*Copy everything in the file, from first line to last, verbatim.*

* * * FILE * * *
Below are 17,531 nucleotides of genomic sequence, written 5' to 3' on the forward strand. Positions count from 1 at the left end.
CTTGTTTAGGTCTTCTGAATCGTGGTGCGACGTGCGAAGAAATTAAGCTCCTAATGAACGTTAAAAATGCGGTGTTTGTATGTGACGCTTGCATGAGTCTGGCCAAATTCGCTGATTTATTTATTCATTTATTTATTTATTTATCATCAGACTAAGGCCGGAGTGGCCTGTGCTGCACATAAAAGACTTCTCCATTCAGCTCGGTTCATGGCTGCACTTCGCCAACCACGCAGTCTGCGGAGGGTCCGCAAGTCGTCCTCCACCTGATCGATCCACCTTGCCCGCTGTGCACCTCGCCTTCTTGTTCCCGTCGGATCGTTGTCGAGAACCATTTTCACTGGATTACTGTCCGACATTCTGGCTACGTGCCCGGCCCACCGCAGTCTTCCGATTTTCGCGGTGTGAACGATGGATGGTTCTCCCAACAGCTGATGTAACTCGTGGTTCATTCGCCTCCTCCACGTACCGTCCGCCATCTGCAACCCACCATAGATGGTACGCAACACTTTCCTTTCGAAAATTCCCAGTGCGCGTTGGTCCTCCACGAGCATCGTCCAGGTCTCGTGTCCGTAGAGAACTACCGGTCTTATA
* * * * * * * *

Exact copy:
Below are 17,531 nucleotides of genomic sequence, written 5' to 3' on the forward strand. Positions count from 1 at the left end.
CTTGTTTAGGTCTTCTGAATCGTGGTGCGACGTGCGAAGAAATTAAGCTCCTAATGAACGTTAAAAATGCGGTGTTTGTATGTGACGCTTGCATGAGTCTGGCCAAATTCGCTGATTTATTTATTCATTTATTTATTTATTTATCATCAGACTAAGGCCGGAGTGGCCTGTGCTGCACATAAAAGACTTCTCCATTCAGCTCGGTTCATGGCTGCACTTCGCCAACCACGCAGTCTGCGGAGGGTCCGCAAGTCGTCCTCCACCTGATCGATCCACCTTGCCCGCTGTGCACCTCGCCTTCTTGTTCCCGTCGGATCGTTGTCGAGAACCATTTTCACTGGATTACTGTCCGACATTCTGGCTACGTGCCCGGCCCACCGCAGTCTTCCGATTTTCGCGGTGTGAACGATGGATGGTTCTCCCAACAGCTGATGTAACTCGTGGTTCATTCGCCTCCTCCACGTACCGTCCGCCATCTGCAACCCACCATAGATGGTACGCAACACTTTCCTTTCGAAAATTCCCAGTGCGCGTTGGTCCTCCACGAGCATCGTCCAGGTCTCGTGTCCGTAGAGAACTACCGGTCTTATA